ACWS Historical Articles - Pinkerton Detective
THE FAMOUS ALAN PINKERTON
"Information is like cotton, it needs someone to gather it, sort it, then create the greatest profit from it."
A statement from John Witson Gant, a member of the Pinkerton Agency.
As in any conflict the two most important requirements of any opponents are intelligence of the enemy and communication within its own forces.
As the war escalated, the need for up to date information regarding Governmental decisions and Military movement were crucial for both Armies. Rumour control was in overdrive.
Misinformation, disinformation, exaggeration, part truths and fairy stories were being passed around deliberately to confuse and disrupt both Armies’ information gatherers and spies.
As both North and South began closing doors on all fronts, land and sea, it became obvious that the civilian population would need to be impregnated with eyes and ears from both sides. Everyone became aware of the (strangers in town syndrome) and walls of secrecy were being built. Witch hunts became more common and any suspects could expect short thrift, including local communities doling out their own punishment - usually a public hanging.
It was not unusual to find bodies hanging from trees with ‘spy’ written on the forehead or a note pinned to the chest, to act as a deterrent for anyone intending a casual visit.
It was not long before a long line of civilian involvement would be working within the Military. However, this type of action could prove costly. Being caught by either side would usually mean certain death. In reading the many stories written by spies, about spies, it was a very risky business and the use of the femme fatale was well recorded.
Any civilian movement within a conflict area would create instant suspicion and regardless of excuse or reason, it was believed that it must have some covert implication worthy of investigation and interrogation.
It was well known that black slaves and freed slaves were regularly used as messengers between North and South. The numbers alone would be difficult to police, with many knowing various tracks, backwoods and swamps that most Military forces would not or could not follow.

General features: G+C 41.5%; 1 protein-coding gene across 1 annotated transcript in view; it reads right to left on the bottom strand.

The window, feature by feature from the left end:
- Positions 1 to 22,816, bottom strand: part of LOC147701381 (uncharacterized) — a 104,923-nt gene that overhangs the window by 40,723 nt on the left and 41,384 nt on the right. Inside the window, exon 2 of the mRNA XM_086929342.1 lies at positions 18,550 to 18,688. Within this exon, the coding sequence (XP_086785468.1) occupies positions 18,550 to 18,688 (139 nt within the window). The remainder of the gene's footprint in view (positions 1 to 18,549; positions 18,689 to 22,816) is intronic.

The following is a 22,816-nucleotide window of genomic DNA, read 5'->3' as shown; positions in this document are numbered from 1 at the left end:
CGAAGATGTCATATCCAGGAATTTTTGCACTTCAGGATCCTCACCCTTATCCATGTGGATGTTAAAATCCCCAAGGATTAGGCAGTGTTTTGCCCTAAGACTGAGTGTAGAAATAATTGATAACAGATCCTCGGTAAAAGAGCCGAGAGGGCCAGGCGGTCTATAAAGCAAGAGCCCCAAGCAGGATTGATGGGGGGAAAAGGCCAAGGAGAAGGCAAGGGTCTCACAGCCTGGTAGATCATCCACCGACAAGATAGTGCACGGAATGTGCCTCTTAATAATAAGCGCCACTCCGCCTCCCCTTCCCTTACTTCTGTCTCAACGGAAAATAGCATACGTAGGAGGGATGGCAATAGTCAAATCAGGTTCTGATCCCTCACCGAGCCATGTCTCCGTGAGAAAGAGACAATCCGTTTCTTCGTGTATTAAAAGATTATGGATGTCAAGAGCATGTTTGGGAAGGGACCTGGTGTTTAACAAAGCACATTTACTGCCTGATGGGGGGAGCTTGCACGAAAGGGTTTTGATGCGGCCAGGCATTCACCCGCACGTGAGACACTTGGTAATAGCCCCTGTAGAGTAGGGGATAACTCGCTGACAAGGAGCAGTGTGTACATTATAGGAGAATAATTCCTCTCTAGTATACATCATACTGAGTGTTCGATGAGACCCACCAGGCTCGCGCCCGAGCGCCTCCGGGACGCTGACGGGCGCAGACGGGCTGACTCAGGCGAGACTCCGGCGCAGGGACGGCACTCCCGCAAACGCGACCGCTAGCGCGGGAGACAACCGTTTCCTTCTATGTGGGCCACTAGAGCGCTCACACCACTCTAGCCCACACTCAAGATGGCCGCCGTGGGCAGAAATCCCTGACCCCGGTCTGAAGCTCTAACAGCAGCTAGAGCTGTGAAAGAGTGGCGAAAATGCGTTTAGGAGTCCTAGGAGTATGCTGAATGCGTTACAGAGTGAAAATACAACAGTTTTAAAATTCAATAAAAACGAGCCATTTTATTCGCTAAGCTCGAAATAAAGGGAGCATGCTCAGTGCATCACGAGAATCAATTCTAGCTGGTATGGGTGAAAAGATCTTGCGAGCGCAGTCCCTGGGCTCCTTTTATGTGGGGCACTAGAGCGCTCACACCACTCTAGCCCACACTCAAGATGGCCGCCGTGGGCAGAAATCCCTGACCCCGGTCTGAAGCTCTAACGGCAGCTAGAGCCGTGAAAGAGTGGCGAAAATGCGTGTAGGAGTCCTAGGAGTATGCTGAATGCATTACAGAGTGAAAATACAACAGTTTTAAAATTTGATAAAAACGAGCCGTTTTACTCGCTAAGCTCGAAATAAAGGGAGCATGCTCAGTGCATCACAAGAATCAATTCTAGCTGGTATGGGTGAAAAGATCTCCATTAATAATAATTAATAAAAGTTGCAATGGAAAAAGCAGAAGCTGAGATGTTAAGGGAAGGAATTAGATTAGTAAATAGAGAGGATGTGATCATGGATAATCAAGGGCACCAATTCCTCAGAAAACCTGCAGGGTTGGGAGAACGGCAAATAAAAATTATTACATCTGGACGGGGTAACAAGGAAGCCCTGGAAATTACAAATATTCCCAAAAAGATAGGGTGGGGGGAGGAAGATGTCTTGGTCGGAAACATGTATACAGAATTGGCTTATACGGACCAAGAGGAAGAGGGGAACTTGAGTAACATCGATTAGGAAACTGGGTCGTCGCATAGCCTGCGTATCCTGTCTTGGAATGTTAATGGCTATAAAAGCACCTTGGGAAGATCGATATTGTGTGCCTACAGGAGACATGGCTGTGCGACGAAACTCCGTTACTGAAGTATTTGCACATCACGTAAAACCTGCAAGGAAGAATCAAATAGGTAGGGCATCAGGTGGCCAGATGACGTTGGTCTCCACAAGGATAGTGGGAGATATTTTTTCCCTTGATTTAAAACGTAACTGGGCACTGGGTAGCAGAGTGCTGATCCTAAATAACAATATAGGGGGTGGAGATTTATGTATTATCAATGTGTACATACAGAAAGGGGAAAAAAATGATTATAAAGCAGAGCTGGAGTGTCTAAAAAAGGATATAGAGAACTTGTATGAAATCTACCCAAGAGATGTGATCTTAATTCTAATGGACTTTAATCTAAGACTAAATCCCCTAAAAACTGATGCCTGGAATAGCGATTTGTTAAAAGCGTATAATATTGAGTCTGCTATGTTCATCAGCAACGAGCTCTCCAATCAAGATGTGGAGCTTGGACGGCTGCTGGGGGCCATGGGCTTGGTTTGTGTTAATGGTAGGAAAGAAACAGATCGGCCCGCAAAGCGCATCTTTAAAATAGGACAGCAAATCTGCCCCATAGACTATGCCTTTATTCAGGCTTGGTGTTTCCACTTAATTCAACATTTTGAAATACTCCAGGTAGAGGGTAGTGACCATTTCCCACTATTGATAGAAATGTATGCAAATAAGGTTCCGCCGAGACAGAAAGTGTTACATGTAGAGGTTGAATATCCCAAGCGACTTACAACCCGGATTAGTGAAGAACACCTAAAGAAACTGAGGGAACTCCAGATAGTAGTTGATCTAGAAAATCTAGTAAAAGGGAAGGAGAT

Ambrose Burnside must have curled his sideburns when the Provost Guard were formed. General Porter, with glee, handed over the big stick to Andrew Bell Birney to deal with Military misbehaviour and smoked his cigar and toasted their almost immediate success. With desertion being dealt with, congress went fishing for civil control, but were without Military officers to action it. The Provost Guard were tied up by ‘Soldiers Stuff’. They were not police trained and couldn't work outside uniform. Washington talked through the night and agreed a possible solution.
Hello, Hello, Hello or "Oh NO, You must be joking"
It was well known that Alan Pinkerton and his agents were extremely good detectives pre war and probably the first C.I.D. on the scene. His services were deemed to be an asset in detection and intelligence gathering regarding civil matters.
(Now for all you Pinkerton fans I’ll apologise for the next paragraph or two) as most of it is my opinion (for what it’s worth) and I’m looking through a soldier’s eyes. Firstly, he should have been allowed to work for the Military, not within it. He failed to be able to think military and forged ahead in his usual way, bearing in mind they were civilian police and could afford to take their time in sorting information. Time the Military didn't have.
Loved by some, hated by others, he desperately tried to impress Congress, as he had delusions of grandeur planned for the post war period. Most of the information he passed on was already known, gathered by other means or predicted in advance by unit commanders. On being dismissed from a battle plan meeting at Corp Command, he was so enraged by the lack of respect shown to him, he was overheard muttering “They relied on his agency and he would go elsewhere, where he would be appreciated.” (OH WHAT!)
Need To Know Basis
Military commanders agreed at all levels that what was needed were Military Area detectives, ‘Soldiers in Civvies’, Officers detached from Corp and Divisional level that were well trained in covert operations being able to integrate with a community. They would pose as professional people, teachers, cattle or horse dealers, traders etc. They would be able to operate alone or in small cells, arranging safe houses and sifting information to be relayed to regular forces nearby. As the suspicions grew, so did the need to infiltrate all areas of society. Area detectives were expected to gain favour with the local dignitaries, the wealthy, being able to hob nob with the local governmental officials that weren't exempt scrutiny. Civil law enforcement had little power and the Military would leave the Civil population very clear about who was in charge. It would prove vital to report back any potential opposition to the military powers in-situ.
We’ll Never Know
As in all wars there are many small cogs in the great war machine. Without which the great machine ‘don't work’. The unsung individuals, that perhaps passed on a snippet here and there, unknowingly affecting the outcome of a battle, even the war. Who knows?
How many unnamed men and women that gave their lives in the service of the side they love, never had a burial, headstone or a place in history recorded. How many just went missing for their cause. One can only salute their loyalty and bravery - blue and grey.
The use of the Area Detective would continue well on after the war and would eventually form the links during the Indian Nations Wars and the subsequent policing of the Indian Reservation and their Rites.
Bob George, 20th Maine
The above article first appeared in the ACWS Newsletter, September 2001